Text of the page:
I tell people this for what it's worth.
I've had 3 Colt 1911's, 2 series 80 guns and 1 series 70 gun. I've sold the two series 80 guns and kept the series 70. None made it to five thousand rounds without a significant parts failure of some kind that prevented the pistol from functioning as a pistol. Series 80 #1 had the front sight come off. Series 80 #2 had a spring failure, and the Series 70 had an extractor failure. All were current production as of when they were purchased and all were purchased brand new and had no apparent defective or incorrectly installed parts.
I either have bad luck or the ability of the pistol to maintain function is not what it could be. I have never abused any of my firearms and all were well-maintained. I fixed the problems as they occurred and I do mean I, not a gunsmith. Accept that if you purchase a Colt 1911 you also need the tools and knowledge to maintain it.
Buy spare parts (springs, extractor, firing pin, tools and gauges) and invest in some of the excellent gunsmithing manuals the detail how to maintain and replace wear parts on the pistol.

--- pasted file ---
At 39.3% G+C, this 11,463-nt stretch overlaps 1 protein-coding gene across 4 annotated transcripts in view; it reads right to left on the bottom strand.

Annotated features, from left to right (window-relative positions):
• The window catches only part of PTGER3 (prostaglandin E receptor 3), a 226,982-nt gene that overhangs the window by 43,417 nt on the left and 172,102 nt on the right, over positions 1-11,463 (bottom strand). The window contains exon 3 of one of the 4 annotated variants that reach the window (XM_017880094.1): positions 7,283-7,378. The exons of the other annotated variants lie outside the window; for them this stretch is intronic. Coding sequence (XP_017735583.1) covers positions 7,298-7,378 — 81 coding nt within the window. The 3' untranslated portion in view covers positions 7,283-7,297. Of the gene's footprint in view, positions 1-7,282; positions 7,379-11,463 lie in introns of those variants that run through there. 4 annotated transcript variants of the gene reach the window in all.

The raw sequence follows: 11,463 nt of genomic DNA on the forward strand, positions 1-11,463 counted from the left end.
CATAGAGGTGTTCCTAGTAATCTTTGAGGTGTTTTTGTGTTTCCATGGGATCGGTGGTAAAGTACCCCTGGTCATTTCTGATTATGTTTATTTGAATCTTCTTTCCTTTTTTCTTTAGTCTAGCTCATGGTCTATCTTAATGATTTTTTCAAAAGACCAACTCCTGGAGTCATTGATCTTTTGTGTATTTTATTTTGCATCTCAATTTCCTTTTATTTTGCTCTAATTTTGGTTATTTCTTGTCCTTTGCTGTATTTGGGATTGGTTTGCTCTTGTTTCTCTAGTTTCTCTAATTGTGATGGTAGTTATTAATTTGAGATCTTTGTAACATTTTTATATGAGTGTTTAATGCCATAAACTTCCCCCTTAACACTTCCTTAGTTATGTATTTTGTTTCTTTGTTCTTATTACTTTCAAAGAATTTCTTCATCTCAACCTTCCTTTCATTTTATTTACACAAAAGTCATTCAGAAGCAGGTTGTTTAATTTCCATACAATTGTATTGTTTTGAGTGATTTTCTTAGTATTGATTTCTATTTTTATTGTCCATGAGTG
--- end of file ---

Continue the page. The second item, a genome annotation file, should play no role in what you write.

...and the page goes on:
It's not a bad pistol, but reality is that if you shoot it a lot you need replacement parts and tools and/or a good gunsmith.
All three pistols had superb accuracy, good triggers, and good but not excellent function. If you shoot 1911's a lot, there's a noticeable difference between a Series 70 and Series 80, but it does not inhibit accurate shooting or fast follow-up shots.
I've switched to 9MM in recent years because I can't afford to blow through 500+ rounds a week like I used to. Kids, cars, mortgage, major medical, and other stuff that gets in the way of the important stuff in life, like guns and shooting.
If you decide to buy one anyway:
1. Shoot the crap out of it
2. If it breaks, fix it (and if possible do this yourself so you understand how/why things work the way they do)
3. See point #1